The main aim of YouView is to make streamed TV accessible for those who aren't obsessed with technology. It brings together the on-demand portals for the main UK channels, and jams their content into the familiar and friendly Freeview EPG.
The first box to feature the system is the Humax YouView. It looks just like a normal PVR because - in many respects - it is one. It features dual Freeview HD tuners and a 500GB hard drive, so if all you want to do is watch "current" TV you can.
Also designed to be simple and unassuming, the remote control looks just like any other. Unlike the Sony Google TV box, there's no trackpad, just good old buttons. YouView wants to wipe away the disjuncture between broadcast TV and streamed TV.
The YouView "home screen"
When you're in the normal Freeview EPG, a double tap on the left button of the D-pad takes you back past programmes being, and set to be, broadcast. Selecting these will take you directly to the programme within the relevant streaming service.
A full seven days of past programmes is available from YouView, effectively changing the way catch-up TV is consumed. The recommended minimum connection speed for YouView is 3Mbps, but if you have greater bandwidth, the HD stream will play.
What you'll see when you select a streamed BBC proggy from the EPG
This EPG is the friendly face of YouView, the interface that should hopefully prove digestible for grannies who took years to get used to the Freeview EPG. For power users, there's much more to find if you scratch away at the surface.
YouView gives you access to all the content that's available from its constituent streaming hubs, not just programmes piped-out over the last week. And there are several ways to access this content.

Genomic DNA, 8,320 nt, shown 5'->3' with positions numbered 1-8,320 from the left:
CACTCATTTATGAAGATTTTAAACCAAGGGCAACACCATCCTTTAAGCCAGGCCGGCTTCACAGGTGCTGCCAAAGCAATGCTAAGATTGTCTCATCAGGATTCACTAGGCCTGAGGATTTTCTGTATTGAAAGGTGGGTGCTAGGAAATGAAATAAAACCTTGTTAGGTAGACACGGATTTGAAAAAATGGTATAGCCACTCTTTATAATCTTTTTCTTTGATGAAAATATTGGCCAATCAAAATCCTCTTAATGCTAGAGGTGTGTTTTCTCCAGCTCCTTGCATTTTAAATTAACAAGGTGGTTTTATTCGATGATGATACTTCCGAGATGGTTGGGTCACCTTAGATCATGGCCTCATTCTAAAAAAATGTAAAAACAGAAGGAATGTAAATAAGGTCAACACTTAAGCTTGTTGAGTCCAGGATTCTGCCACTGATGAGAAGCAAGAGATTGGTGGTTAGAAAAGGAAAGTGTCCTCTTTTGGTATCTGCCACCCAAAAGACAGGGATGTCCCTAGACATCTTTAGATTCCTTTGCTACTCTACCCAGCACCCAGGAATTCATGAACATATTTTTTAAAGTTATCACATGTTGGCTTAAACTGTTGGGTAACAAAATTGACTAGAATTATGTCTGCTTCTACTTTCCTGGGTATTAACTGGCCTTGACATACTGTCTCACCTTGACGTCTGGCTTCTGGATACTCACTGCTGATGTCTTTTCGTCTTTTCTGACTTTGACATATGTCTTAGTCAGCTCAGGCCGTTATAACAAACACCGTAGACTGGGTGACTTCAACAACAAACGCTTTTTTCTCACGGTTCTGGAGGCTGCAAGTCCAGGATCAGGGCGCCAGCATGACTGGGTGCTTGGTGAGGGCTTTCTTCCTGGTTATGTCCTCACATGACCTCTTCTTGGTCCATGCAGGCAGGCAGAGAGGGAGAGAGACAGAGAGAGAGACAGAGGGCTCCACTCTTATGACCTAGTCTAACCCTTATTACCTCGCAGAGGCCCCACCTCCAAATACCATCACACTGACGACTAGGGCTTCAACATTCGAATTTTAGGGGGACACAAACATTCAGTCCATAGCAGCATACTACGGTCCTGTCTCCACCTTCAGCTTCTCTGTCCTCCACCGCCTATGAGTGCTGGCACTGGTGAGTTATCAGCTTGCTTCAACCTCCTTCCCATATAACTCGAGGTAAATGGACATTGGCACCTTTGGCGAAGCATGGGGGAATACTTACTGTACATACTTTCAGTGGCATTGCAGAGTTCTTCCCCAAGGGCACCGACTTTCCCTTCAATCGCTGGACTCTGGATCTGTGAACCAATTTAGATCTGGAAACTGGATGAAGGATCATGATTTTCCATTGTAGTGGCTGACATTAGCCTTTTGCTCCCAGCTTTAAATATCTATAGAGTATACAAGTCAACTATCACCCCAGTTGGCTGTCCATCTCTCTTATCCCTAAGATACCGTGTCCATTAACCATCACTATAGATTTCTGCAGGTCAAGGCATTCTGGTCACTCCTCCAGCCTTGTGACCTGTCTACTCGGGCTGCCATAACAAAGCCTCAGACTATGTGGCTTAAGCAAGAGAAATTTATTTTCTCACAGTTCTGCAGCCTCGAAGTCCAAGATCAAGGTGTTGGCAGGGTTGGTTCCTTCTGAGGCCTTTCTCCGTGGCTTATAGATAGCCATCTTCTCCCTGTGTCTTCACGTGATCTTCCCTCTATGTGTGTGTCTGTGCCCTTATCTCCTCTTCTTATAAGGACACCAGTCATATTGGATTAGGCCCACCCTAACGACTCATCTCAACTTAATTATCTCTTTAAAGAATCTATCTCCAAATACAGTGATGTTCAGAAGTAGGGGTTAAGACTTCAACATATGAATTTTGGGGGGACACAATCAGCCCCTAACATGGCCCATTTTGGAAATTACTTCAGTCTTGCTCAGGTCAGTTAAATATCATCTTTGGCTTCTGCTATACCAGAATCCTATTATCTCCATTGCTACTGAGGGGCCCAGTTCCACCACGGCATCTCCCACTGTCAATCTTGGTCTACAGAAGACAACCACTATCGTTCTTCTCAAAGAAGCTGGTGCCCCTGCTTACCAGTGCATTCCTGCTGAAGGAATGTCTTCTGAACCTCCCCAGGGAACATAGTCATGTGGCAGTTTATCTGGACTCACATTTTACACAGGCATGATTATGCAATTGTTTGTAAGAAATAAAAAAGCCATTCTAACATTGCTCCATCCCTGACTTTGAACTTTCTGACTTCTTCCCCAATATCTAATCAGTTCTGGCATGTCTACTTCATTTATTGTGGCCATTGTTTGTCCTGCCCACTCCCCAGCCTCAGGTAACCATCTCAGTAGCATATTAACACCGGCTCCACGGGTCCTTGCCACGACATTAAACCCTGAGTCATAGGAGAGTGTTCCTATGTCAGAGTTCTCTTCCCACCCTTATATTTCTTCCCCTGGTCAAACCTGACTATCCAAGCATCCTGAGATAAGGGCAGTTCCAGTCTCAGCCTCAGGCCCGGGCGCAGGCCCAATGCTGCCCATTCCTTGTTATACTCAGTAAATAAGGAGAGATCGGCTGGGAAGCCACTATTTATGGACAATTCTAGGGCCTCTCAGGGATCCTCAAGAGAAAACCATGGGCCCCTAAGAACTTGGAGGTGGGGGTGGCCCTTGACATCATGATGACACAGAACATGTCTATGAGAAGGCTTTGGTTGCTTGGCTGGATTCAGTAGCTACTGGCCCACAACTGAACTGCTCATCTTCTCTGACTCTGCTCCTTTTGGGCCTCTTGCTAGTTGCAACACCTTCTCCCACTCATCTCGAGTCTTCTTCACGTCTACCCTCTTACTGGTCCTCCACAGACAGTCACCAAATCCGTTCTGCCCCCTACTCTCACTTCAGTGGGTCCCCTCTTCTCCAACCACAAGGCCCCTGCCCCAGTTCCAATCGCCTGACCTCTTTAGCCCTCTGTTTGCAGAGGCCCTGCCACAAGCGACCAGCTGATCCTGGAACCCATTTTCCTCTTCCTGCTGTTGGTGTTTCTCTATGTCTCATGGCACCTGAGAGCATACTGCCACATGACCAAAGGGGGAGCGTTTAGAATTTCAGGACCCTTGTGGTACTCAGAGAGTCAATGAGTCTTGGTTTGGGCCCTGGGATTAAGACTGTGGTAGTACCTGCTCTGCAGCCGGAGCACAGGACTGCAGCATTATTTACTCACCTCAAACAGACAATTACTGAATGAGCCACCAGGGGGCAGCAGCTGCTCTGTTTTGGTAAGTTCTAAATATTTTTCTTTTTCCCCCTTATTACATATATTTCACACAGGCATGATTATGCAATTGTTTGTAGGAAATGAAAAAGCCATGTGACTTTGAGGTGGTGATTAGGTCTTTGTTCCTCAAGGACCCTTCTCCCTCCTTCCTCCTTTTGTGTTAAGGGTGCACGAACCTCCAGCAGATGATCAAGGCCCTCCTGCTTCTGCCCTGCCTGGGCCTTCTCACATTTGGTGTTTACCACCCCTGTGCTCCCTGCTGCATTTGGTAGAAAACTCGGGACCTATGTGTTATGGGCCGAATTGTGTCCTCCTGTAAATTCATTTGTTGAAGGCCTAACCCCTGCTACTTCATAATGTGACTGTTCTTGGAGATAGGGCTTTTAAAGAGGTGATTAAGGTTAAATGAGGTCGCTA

Predictive text in full force
The first is the search bar. It flicks through all the content within YouView, coming up with any relevant series. Aware that the numerical remote control isn't exactly the best typing tool, an aggressive predictive text system is used, offering up titles as soon as you start typing.
Search results are displayed by show name, each bearing a little number telling you how many episodes of the show are available. As YouView CEO Richard Halton made clear during his presentation, this could be hundreds or even thousands.
If you're a hardcore streaming fan who's just a little too used to the iPlayer interface, you can also delve into each streaming platform separately. However, the best way to consume on-demand content is from the dedicated streaming section of YouView.
This doesn't look too far off the iPlayer UI seen in set-top boxes. It ties-together programmes from all the YouView portals, displaying shows as thumbnail images. You can browse through them by genre, sorting by name, by popularity or by when they were last broadcast.
We've may have been waiting for an awful long time for it to arrive, but YouView seems to be making a very solid start. The interface looks good and appears to cater for both technophobes and those who have been streaming TV for years.
There's room for so much more...
This is just the beginning, though. As Alan Sugar said at the YouView launch in London, this is "carcass" of YouView. The company is in talks with around 300 potential content providers, and there were hints that Netflix and LoveFilm are among them. YouView's infrastructure provides for pay-per-view content too, opening-up potential for the platform massively.
The first YouView box, the Humax YouView, will be available towards the end of the month and will sell for £299.99.